Putting knowledge in its place

When we talk about adding context to AI-enhanced interfaces, we’re usually focused on feeding LLMs the right information. Writing the best prompts, connecting to data stores, that kind of thing. But what about providing context to us, the human users?

Let's look at the typical back-and-forth with a chatbot: you ask something, it responds, and so on. Say you’ve heard about a fun new concept called condensation and you want to learn more about it.

This is a great answer! We've learned what condensation is, when it happens, and even got an example. What would be wonderful, though, is showing common frameworks that this knowledge is usually presented with. If we look at the Wikipedia entry for condensation, we see this lovely table:

Looking at this table, I can quickly see what the phases are, what the other transitions are called, and even that the transition between phases is different depending on its direction. And on top of that, I can very easily continue down the rabbit hole by clicking on any of the links in the table to learn more about other phase transitions. Whereas asking follow-up questions to a chatbot can feel like searching a dark room by pointing a flashlight and turning it on for a second at a time.

Note that I'm not necessarily saying that the Wikipedia entry is better than the chatbot response. But it would be helpful to have some of the surrounding context for the chatbot response that isn't strictly information about condensation.

Here's another example that sticks out to me: let's say I'm building a website with the Svelte framework and I want an image to fade in. I can ask my friend ChatGPT for help:


This answer is perfectly helpful and can get me on my way. But looking at the Svelte documentation gives me a great idea of other types of transitions, without making me explicitly look for them:

And zooming out a bit, I can see other important Svelte concepts.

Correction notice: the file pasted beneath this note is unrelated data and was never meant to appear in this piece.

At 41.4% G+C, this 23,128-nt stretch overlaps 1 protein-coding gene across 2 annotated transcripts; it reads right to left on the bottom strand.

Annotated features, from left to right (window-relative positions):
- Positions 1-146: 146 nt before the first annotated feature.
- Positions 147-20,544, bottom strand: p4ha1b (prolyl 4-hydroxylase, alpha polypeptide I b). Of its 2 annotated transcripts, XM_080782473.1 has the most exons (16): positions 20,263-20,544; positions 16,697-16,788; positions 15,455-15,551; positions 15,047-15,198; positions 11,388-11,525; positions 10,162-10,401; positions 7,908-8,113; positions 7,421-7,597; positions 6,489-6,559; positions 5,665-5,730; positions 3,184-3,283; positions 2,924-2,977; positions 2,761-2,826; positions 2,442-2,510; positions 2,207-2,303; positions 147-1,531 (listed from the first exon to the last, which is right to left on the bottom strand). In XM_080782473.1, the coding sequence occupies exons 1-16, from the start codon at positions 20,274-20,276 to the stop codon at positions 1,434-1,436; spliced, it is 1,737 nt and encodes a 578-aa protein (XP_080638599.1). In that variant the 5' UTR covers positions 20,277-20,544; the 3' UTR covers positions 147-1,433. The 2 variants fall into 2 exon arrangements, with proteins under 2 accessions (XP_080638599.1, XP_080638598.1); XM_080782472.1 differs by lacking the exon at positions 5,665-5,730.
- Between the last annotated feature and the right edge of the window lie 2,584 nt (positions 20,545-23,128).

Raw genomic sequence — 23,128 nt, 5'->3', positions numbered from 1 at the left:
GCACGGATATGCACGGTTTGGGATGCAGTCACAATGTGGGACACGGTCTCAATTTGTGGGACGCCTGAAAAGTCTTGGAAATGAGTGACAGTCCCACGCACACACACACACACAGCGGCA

I might see that there's also a svelte/animate module and learn about that for future reference. Unknown unknowns are hard to stumble on when you're only given the information you explicitly ask for.

It feels important that these two examples (the phase change table and the Svelte documentation topics) show structured data that isn't presented as raw text. This gives room for related concept that feel more lightweight: easy to ignore or scan quickly.

What about outside of chat?

The same gap pops up in many demos of task-oriented AI applications. For example: ordering a pizza. You ask for a pizza, and presto, "Pizza ordered."

But often I want to know what kinds of pizza places are available or the range of pizza prices. Is this pizza the best deal, the highest rated, or maybe some combination of the two? Showing where the chosen pizza falls in a distribution of price or ratings would go a long way to making me feel oriented.

This is a silly example, but I would love to see as much context baked into LLM-generated responses as possible.

Join me, for a minute, in the ✨ AI-free zone ✨.

John Burn-Murdoch is a wonderful reporter at the Financial Times who writes these hugely interesting Tweet threads walking through a concept, backing up points with basic charts. Let's take this thread on American inequality as an example:

He starts with two facts: "The richest Americans are the richest in the world" and "Food poverty is more severe in America than in any other developed country". But a tweet with just those two facts would fall quite flat. Backing up these points with charts really paint a fuller picture. For example, I can quickly see that Switzerland is the next richest country, although the US has almost 50% more median disposable household income for the top 10%. And there are only 15 other countries that make even one third of what the US does.

The Tweet thread goes on, building a very rich picture just using simple charts.

Honestly, wanting to document the beauty of JBM's tweets is a large reason why I wanted to write these thoughts down. It's a great illustration of how filling in some of the surrounding, not-explicitly-related context can really make a difference in understanding.

I often find myself drawing parallels between these AI interactions and data visualization, emphasizing the need to fill in the blanks with more context. Adding context isn’t just about making things fancy — it’s about meeting the growing expectations of users in this AI-driven era.

So, where do we go from here? We need solutions. Imagine interfaces that understand what you need before you ask. It’s about presenting information in a way that makes sense right off the bat. But there are challenges to tackle, like privacy and not overwhelming users with too much info.

Okay, back to talking about AI.

The point I'm trying to make here is really just a small one: couching AI-generated responses in larger frameworks and related context leads to much richer, stronger understanding. Whether it's adding structured data to chatbot responses, showing related concepts, or showing a visualization of the larger picture, adding context goes a long way to orient the user.